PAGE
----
Human nature dictates that we truly appreciate only those things we are forced to do without. Just as the light of creation is essential to human beings, equally essential is our appreciation of that light. With this in mind, as well as for the kabbalistic reasons already discussed, the Almighty created first the darkness before the light, to enable His creations to fully appreciate the light that would illuminate their world.
The light, therefore, became a good friendto the darkness that preceded it, while the darkness provided the context in which to value and cherish the light. According to Rabbi Yehoshua, adherence to the good path requires not only spiritual perception but a context to give that perception true meaning — not only a good eye but a good friend as well.
Rabbi Yossi said: A good neighbor
The kabbalists introduce us to the mystifying idea that, in the earliest moments of creation, light and darkness were not divided as they are now, but were somehow intertwined in harmonious coexistence.
Having already defined the light of creation not as photons striking the optic nerve but as spiritual illumination of the divine will, we can take the next step of interpreting light as symbolic of good and darkness as symbolic of evil. Since everything the Almighty does is ultimately for the good, light and darkness — i.e., good and evil — were at first inextricably woven together. But since the ultimate purpose of creation would require that Man recognize and choose the good path, God needed to enable Man to discern which was the good that he should follow.
According to Rabbi Yossi, therefore, it is sufficient neither to have a good eye to see the light nor a good friend to appreciate it. What is even more critical is a good neighbor, the ability to draw and recognize boundaries between the light and the darkness, between good and evil. As Rabbi Yossi understood it, this is the key to walking the good path.
Rabbi Shimon said: To foresee consequences
The Talmud explains that the creation of light, although necessary for the existence of Man, presented a profound danger to survival of Man as well.
Just as nuclear technology can produce the energy to sustain all civilization, so too can it produce the destructive power to annihilate all civilization. Even greater than nuclear energy is the power of the Almighty’s Divine light. In the hands of the righteous, God’s spiritual light can elevate humanity to the level of godliness. In the hands of the unscrupulous it can be perverted to manipulate and exploit the unlimited blessing God has placed in His world for our benefit.
God required, therefore, a plan through which He could limit the access of the wicked to His Divine light. He needed a place to hide the light, so He hid it in the Torah.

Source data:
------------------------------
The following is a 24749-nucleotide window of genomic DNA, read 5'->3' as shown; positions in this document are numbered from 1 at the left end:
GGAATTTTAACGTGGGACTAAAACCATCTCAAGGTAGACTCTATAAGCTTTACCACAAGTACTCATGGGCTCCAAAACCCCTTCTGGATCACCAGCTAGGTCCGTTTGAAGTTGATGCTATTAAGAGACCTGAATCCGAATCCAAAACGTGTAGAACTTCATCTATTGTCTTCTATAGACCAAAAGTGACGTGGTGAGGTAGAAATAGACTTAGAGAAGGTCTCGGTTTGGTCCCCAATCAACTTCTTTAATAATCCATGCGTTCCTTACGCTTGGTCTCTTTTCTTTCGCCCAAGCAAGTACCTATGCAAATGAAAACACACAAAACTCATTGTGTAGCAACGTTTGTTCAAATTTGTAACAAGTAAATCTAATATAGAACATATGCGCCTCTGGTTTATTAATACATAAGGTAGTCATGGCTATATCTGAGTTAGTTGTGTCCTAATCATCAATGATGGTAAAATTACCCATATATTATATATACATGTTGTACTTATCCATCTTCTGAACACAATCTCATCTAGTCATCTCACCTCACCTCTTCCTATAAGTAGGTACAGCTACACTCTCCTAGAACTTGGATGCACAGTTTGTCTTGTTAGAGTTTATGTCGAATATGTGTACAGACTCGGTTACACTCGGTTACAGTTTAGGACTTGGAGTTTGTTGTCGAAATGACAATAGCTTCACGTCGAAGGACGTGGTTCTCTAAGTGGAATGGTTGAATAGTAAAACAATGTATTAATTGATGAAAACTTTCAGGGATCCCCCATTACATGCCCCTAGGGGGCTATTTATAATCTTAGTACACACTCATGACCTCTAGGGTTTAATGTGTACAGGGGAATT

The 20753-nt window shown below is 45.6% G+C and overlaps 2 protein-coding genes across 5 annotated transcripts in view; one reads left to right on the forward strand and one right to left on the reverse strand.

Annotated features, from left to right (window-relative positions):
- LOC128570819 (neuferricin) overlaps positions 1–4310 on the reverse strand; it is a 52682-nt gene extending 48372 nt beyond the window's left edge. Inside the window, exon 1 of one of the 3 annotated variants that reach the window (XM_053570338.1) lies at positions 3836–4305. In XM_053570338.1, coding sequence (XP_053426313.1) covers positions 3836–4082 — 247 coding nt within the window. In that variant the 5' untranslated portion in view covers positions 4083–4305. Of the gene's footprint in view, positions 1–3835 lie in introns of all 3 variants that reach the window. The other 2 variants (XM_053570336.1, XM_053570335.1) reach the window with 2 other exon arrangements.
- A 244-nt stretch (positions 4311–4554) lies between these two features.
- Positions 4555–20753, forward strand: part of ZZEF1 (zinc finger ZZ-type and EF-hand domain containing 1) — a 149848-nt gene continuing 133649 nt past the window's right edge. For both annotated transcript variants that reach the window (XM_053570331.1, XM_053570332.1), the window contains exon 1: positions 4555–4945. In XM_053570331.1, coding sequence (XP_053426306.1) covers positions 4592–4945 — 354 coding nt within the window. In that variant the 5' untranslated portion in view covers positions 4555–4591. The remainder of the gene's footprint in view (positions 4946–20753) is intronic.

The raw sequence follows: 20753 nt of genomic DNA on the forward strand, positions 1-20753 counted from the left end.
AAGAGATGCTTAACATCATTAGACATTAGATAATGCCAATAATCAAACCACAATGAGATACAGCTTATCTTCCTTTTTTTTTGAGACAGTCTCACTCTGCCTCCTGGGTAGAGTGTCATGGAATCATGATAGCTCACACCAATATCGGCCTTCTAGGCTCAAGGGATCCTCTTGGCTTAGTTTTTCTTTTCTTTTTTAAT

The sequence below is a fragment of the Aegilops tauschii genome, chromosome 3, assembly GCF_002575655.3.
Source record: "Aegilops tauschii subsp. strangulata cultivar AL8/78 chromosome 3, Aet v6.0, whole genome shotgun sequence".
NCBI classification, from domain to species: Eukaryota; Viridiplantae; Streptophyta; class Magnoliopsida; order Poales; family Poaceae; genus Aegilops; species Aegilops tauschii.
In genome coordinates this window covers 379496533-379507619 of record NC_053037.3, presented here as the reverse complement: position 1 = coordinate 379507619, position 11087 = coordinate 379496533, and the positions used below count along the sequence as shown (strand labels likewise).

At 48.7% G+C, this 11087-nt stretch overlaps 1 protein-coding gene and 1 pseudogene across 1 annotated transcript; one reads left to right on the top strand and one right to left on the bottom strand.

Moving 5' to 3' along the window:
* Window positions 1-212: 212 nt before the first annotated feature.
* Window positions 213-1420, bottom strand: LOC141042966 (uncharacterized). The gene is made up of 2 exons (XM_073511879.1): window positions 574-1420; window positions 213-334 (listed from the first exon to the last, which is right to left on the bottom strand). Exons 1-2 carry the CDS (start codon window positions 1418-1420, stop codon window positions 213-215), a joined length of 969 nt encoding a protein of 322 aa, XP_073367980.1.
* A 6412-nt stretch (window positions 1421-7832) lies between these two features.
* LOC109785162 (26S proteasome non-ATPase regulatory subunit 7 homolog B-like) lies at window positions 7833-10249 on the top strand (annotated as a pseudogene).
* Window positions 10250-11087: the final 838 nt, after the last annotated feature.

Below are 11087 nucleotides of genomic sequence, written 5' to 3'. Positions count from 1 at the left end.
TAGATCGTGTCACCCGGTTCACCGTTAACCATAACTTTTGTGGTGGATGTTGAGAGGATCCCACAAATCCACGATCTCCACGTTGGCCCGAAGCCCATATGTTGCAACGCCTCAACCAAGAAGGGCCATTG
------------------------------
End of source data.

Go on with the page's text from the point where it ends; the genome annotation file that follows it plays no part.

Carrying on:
Originally, God intended to allow His light to permeate the entire world, that every tree and stone, every field and mountain would testify to the divinity of creation and guide Mankind along the good path. To protect it from the misuse, however, the Almighty withdrew His light from every corner of the world and concealed it in a place where the wicked would not go.
Unlike other intellectual pursuits, the study of Torah is no mere academic discipline. To truly acquire Torah wisdom, the student of Torah must commit himself to the internalization of Torah values and must allow the Torah to transform his character. Although Jewish history does provide examples of charlatans who learned enough to exploit their Torah knowledge, these are the exceptions to the rule. For the most part, by the time a scholar reaches the level where he has acquired Torah wisdom, the Torah has shaped him into one of the righteous to whom the divine light of Torah can be safely entrusted.
For this reason, Rabbi Shimon declares that the essential quality to walk the good path is to foresee consequences, to see and appreciate and discern the divine light not only as it appears at any given moment, but to anticipate what will become of it as one walks the good path in pursuit of spiritual goals.
Rabbi Elazar said: A good heart
“The greatest distance,” our rabbis teach, “is from the head to the heart.” Intellectual knowledge is indispensable, but true wisdom comes when we internalize what we know in our minds so that it penetrates our hearts, when we allow what we know to become part of who we are.
The first four students of Rabban Yochanon all identified the correct source to answer their teacher’s question, and they all accurately interpreted its relevance. Their argument was about emphasis: which is the most critical factor in adhering to the good path? Perception, context, discernment, or foresight?
But they erred by failing to recognize that each of the steps they identified is part of a process, a process that remains incomplete without every component. No one factor outweighs any of the others, since the process itself is an indivisible whole.
Rabbi Elazar ben Arach expressed this understanding as a good heart: only when one has completed the process of acquiring total perspective of every facet of the Divine light is he equipped to adhere to the good path; only when he has completed the whole process will he have fully internalized the values of Torah; and only then will he have refined his character to the point where his Torah wisdom will faithfully serve him, and where he will faithfully serve it.